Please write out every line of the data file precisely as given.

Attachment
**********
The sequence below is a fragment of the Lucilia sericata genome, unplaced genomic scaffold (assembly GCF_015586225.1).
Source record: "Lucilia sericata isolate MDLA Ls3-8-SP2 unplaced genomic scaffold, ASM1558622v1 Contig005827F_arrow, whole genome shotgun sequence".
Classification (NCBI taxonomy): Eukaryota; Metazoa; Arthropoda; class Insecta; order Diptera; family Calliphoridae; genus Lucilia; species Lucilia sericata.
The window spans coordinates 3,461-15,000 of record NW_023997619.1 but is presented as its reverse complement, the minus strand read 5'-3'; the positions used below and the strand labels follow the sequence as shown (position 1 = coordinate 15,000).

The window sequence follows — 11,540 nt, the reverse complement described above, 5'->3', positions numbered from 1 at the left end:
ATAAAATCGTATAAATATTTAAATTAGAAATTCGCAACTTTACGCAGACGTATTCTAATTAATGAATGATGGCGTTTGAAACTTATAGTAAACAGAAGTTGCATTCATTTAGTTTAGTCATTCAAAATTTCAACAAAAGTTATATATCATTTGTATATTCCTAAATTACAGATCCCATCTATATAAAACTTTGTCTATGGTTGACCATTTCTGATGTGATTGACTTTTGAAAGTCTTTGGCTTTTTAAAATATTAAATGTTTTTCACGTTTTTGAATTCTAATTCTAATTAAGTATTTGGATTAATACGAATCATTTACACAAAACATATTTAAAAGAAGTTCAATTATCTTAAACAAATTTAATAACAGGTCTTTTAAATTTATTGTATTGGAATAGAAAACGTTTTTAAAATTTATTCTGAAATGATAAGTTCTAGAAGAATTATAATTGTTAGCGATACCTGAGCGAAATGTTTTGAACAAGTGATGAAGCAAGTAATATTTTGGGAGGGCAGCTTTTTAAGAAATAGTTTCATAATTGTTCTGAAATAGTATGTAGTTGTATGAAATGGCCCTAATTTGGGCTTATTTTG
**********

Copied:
The sequence below is a fragment of the Lucilia sericata genome, unplaced genomic scaffold (assembly GCF_015586225.1).
Source record: "Lucilia sericata isolate MDLA Ls3-8-SP2 unplaced genomic scaffold, ASM1558622v1 Contig005827F_arrow, whole genome shotgun sequence".
Classification (NCBI taxonomy): Eukaryota; Metazoa; Arthropoda; class Insecta; order Diptera; family Calliphoridae; genus Lucilia; species Lucilia sericata.
The window spans coordinates 3,461-15,000 of record NW_023997619.1 but is presented as its reverse complement, the minus strand read 5'-3'; the positions used below and the strand labels follow the sequence as shown (position 1 = coordinate 15,000).

The window sequence follows — 11,540 nt, the reverse complement described above, 5'->3', positions numbered from 1 at the left end:
ATAAAATCGTATAAATATTTAAATTAGAAATTCGCAACTTTACGCAGACGTATTCTAATTAATGAATGATGGCGTTTGAAACTTATAGTAAACAGAAGTTGCATTCATTTAGTTTAGTCATTCAAAATTTCAACAAAAGTTATATATCATTTGTATATTCCTAAATTACAGATCCCATCTATATAAAACTTTGTCTATGGTTGACCATTTCTGATGTGATTGACTTTTGAAAGTCTTTGGCTTTTTAAAATATTAAATGTTTTTCACGTTTTTGAATTCTAATTCTAATTAAGTATTTGGATTAATACGAATCATTTACACAAAACATATTTAAAAGAAGTTCAATTATCTTAAACAAATTTAATAACAGGTCTTTTAAATTTATTGTATTGGAATAGAAAACGTTTTTAAAATTTATTCTGAAATGATAAGTTCTAGAAGAATTATAATTGTTAGCGATACCTGAGCGAAATGTTTTGAACAAGTGATGAAGCAAGTAATATTTTGGGAGGGCAGCTTTTTAAGAAATAGTTTCATAATTGTTCTGAAATAGTATGTAGTTGTATGAAATGGCCCTAATTTGGGCTTATTTTG